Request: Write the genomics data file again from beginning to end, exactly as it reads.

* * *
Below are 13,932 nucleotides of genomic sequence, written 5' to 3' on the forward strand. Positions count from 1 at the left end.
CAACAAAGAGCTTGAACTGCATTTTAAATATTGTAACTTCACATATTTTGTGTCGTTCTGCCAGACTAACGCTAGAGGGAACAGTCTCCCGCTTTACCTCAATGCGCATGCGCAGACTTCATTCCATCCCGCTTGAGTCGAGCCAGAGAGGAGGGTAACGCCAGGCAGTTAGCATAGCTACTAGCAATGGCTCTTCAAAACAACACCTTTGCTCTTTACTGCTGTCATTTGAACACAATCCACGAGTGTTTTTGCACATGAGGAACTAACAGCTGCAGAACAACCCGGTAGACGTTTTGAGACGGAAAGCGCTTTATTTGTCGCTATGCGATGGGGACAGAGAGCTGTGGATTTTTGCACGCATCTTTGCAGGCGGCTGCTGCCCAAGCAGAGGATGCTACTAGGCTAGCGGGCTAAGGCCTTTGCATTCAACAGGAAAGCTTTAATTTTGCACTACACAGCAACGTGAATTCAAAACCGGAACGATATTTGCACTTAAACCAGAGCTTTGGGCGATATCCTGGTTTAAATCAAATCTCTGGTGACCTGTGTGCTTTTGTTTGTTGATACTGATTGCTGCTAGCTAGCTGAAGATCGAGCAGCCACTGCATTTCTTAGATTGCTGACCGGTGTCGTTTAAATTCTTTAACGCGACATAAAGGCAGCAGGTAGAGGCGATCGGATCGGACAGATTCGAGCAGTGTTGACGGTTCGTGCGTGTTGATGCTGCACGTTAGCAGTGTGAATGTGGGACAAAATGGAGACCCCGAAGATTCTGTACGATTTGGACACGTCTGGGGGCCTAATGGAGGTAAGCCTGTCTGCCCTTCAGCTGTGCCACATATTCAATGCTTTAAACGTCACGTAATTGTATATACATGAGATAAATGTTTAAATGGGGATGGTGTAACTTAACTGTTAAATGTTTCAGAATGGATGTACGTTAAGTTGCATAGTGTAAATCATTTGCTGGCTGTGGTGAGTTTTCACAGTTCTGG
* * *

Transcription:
Below are 13,932 nucleotides of genomic sequence, written 5' to 3' on the forward strand. Positions count from 1 at the left end.
CAACAAAGAGCTTGAACTGCATTTTAAATATTGTAACTTCACATATTTTGTGTCGTTCTGCCAGACTAACGCTAGAGGGAACAGTCTCCCGCTTTACCTCAATGCGCATGCGCAGACTTCATTCCATCCCGCTTGAGTCGAGCCAGAGAGGAGGGTAACGCCAGGCAGTTAGCATAGCTACTAGCAATGGCTCTTCAAAACAACACCTTTGCTCTTTACTGCTGTCATTTGAACACAATCCACGAGTGTTTTTGCACATGAGGAACTAACAGCTGCAGAACAACCCGGTAGACGTTTTGAGACGGAAAGCGCTTTATTTGTCGCTATGCGATGGGGACAGAGAGCTGTGGATTTTTGCACGCATCTTTGCAGGCGGCTGCTGCCCAAGCAGAGGATGCTACTAGGCTAGCGGGCTAAGGCCTTTGCATTCAACAGGAAAGCTTTAATTTTGCACTACACAGCAACGTGAATTCAAAACCGGAACGATATTTGCACTTAAACCAGAGCTTTGGGCGATATCCTGGTTTAAATCAAATCTCTGGTGACCTGTGTGCTTTTGTTTGTTGATACTGATTGCTGCTAGCTAGCTGAAGATCGAGCAGCCACTGCATTTCTTAGATTGCTGACCGGTGTCGTTTAAATTCTTTAACGCGACATAAAGGCAGCAGGTAGAGGCGATCGGATCGGACAGATTCGAGCAGTGTTGACGGTTCGTGCGTGTTGATGCTGCACGTTAGCAGTGTGAATGTGGGACAAAATGGAGACCCCGAAGATTCTGTACGATTTGGACACGTCTGGGGGCCTAATGGAGGTAAGCCTGTCTGCCCTTCAGCTGTGCCACATATTCAATGCTTTAAACGTCACGTAATTGTATATACATGAGATAAATGTTTAAATGGGGATGGTGTAACTTAACTGTTAAATGTTTCAGAATGGATGTACGTTAAGTTGCATAGTGTAAATCATTTGCTGGCTGTGGTGAGTTTTCACAGTTCTGG